Anxiety is an emotional response to situations that the patient perceives as a threat. This turns into a disorder when it interferes with the person’s daily life and causes intense physical and/or psychological distress, negatively influencing the way in which they function and their feeling of wellbeing.
Cognitive components related to anxiety are thoughts related to insecurity and the anticipation of danger, which are both experienced disproportionately to the actual situation. The resulting behaviour is based on feelings of unease and on behaviours that avoid the situation or situations that generate the anxiety or the fear. As the patient avoids situations that cause anxiety, these become harder to face, incapacitating the patient yet further.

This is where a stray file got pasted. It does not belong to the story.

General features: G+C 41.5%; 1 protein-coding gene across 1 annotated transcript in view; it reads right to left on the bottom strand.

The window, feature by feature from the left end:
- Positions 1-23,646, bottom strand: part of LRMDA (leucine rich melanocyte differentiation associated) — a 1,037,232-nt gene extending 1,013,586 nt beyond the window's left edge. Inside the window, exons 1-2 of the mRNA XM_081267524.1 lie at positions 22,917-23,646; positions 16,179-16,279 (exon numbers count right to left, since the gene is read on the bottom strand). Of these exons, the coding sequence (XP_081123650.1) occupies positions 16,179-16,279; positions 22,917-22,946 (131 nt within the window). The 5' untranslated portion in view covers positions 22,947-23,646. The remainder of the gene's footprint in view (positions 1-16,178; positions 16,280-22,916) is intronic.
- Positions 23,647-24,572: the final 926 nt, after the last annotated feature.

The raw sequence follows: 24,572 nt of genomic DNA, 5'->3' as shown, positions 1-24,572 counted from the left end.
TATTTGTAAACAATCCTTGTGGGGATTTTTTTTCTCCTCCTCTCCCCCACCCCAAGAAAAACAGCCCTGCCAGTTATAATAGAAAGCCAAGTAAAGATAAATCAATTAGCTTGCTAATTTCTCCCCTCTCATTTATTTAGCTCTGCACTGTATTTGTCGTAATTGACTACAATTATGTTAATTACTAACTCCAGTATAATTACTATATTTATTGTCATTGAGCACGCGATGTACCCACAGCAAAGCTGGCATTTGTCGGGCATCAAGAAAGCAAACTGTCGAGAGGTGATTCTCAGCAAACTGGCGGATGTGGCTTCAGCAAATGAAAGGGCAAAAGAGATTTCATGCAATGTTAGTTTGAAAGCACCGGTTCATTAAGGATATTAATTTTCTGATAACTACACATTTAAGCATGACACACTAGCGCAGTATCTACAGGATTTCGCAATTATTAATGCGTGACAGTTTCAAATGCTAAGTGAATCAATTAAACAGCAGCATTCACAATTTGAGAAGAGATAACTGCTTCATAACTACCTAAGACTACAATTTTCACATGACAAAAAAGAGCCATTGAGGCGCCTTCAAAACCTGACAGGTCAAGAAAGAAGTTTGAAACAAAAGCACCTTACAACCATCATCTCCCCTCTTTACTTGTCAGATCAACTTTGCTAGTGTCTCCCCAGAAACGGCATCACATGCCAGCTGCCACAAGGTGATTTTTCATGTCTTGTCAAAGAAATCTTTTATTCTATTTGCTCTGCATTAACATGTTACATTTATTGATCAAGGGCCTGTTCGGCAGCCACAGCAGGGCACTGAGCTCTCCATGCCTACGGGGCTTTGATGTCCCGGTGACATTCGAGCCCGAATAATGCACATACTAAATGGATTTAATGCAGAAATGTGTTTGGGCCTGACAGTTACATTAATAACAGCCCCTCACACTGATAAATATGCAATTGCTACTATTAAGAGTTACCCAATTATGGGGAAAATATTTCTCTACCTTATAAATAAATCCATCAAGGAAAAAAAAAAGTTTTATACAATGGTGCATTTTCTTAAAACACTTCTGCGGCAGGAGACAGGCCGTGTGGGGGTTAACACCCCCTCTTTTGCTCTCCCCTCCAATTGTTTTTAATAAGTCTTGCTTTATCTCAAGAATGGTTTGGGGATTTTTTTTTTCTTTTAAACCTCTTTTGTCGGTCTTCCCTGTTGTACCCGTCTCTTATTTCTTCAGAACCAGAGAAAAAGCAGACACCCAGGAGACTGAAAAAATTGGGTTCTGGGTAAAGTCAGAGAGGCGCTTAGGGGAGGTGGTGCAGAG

Some causes of anxiety are:
- Perception of stress in work or family life
- Simple phobias, like fear of dogs or of flying
- Complex phobias, like agoraphobia or social phobia
A diagnosis of anxiety disorder is essential in order to implement the right treatment for each person and situation. This treatment can be psychological, psychoeducational and/or pharmacological.
The psychotherapeutic interventions carried out at the Brain Health Institute are based on cognitive-behavioural orientation and training in mindfulness.
- Symptoms of anxiety
- Difficulty breathing or dyspnoea
- Dry mouth
- Muscle weakness
- Shivering or hot flushes
The physical symptoms of anxiety can affect the whole body and its different organs, from the cardiovascular system, the nervous system and digestive apparatus to the genitourinary apparatus or hormonal system. These symptoms bring about work, social and emotional problems in patients’ lives, and can lead to them becoming depressed.
Cognitive behavioural therapy brings together two types of therapeutic treatments, because although behavioural therapies are successful in the treatment of some pathologies, other aspects involved in the way in which people respond to different situations have to be taken into account.